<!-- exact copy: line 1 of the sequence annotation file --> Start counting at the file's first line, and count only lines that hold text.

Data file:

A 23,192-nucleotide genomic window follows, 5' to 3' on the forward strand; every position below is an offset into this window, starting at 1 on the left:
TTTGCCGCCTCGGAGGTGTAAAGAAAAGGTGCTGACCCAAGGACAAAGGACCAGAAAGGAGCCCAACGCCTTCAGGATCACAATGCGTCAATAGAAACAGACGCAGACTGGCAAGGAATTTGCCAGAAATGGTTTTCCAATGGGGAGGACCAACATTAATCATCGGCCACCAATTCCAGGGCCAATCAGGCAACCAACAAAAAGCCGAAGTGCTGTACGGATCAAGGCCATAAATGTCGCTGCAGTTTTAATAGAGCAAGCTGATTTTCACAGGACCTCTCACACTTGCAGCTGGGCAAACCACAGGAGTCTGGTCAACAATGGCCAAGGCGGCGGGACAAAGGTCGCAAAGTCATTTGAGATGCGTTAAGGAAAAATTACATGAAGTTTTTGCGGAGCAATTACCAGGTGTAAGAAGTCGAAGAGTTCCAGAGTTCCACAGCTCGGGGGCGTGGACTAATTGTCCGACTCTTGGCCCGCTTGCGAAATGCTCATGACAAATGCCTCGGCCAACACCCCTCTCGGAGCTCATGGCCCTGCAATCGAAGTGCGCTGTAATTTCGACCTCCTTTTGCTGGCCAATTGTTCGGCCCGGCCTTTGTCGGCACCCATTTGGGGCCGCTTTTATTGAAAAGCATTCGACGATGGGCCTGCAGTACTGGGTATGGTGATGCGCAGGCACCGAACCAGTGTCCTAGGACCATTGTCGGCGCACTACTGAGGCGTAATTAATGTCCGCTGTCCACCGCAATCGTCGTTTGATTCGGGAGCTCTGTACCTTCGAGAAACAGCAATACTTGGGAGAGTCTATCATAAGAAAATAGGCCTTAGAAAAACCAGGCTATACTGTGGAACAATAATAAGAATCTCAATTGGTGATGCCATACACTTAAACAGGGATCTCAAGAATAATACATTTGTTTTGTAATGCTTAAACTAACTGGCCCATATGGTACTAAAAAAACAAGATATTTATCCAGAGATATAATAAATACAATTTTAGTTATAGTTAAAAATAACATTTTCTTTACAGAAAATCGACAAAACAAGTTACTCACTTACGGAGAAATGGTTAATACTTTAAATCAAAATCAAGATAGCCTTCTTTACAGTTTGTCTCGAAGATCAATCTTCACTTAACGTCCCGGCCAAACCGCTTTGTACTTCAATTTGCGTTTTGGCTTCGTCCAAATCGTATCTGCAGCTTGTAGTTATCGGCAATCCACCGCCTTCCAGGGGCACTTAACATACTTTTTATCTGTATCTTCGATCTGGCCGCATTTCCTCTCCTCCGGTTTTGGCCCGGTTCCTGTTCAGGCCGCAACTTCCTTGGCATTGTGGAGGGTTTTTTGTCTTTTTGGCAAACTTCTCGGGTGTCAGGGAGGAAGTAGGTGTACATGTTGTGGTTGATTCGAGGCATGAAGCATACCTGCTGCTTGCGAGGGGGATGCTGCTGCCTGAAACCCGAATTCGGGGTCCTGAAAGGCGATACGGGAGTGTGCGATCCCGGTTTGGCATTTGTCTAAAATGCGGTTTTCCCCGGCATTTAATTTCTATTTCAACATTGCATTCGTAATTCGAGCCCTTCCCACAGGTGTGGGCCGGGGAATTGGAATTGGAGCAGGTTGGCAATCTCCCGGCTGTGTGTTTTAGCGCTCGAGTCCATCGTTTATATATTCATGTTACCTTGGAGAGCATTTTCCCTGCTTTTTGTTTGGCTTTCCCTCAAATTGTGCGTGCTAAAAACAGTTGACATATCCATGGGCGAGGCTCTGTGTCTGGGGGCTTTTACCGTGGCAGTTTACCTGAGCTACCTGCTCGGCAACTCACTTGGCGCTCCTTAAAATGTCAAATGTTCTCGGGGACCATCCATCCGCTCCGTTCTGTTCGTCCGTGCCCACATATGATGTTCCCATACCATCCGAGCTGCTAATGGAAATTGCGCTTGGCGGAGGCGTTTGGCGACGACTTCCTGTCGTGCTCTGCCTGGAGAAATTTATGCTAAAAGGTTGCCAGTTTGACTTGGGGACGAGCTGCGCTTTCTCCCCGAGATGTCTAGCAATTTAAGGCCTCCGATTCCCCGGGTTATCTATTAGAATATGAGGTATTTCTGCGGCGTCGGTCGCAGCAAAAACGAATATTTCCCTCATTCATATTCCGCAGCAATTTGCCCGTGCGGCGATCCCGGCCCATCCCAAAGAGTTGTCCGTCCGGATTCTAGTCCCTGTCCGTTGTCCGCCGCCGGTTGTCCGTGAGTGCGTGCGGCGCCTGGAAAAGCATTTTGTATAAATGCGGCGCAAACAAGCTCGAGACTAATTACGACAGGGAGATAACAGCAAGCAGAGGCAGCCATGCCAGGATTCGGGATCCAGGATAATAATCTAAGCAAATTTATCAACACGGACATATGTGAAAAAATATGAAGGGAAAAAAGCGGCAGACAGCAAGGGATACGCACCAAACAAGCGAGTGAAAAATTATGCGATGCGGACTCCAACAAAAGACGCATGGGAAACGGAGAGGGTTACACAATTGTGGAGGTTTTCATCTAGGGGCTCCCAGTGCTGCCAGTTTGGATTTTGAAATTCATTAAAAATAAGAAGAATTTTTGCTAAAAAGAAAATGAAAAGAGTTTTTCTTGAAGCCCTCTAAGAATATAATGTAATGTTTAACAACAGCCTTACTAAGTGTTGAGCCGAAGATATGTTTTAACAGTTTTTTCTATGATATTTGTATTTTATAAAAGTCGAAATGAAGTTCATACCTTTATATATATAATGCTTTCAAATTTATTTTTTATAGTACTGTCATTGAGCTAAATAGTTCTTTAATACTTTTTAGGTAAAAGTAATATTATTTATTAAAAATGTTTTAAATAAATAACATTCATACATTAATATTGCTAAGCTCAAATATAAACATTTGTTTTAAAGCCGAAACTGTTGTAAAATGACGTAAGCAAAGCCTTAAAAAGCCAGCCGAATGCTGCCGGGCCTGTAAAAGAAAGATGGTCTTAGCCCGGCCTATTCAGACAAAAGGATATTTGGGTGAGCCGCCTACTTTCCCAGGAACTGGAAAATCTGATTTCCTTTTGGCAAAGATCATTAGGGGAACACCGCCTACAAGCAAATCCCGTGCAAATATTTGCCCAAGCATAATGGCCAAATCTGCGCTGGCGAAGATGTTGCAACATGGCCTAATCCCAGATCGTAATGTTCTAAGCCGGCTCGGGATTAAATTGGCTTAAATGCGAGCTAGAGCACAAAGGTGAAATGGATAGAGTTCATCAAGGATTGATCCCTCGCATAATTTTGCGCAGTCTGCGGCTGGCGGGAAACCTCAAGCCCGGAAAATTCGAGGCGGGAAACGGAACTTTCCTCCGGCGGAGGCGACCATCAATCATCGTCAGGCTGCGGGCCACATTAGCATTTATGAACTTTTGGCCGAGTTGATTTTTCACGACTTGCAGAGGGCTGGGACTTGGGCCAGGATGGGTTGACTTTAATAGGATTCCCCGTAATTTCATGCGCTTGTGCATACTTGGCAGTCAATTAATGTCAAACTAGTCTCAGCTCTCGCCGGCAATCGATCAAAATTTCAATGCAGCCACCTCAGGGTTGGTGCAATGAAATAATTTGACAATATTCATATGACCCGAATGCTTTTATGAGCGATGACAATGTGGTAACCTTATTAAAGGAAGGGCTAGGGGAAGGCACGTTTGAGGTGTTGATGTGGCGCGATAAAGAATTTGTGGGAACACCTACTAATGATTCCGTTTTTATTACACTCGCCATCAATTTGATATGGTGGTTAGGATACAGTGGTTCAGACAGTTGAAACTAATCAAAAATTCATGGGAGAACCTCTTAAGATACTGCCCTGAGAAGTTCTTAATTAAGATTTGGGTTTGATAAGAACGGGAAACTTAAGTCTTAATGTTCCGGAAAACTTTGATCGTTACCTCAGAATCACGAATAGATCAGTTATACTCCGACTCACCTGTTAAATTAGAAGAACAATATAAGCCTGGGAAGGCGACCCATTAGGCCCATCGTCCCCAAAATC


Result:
A 23,192-nucleotide genomic window follows, 5' to 3' on the forward strand; every position below is an offset into this window, starting at 1 on the left: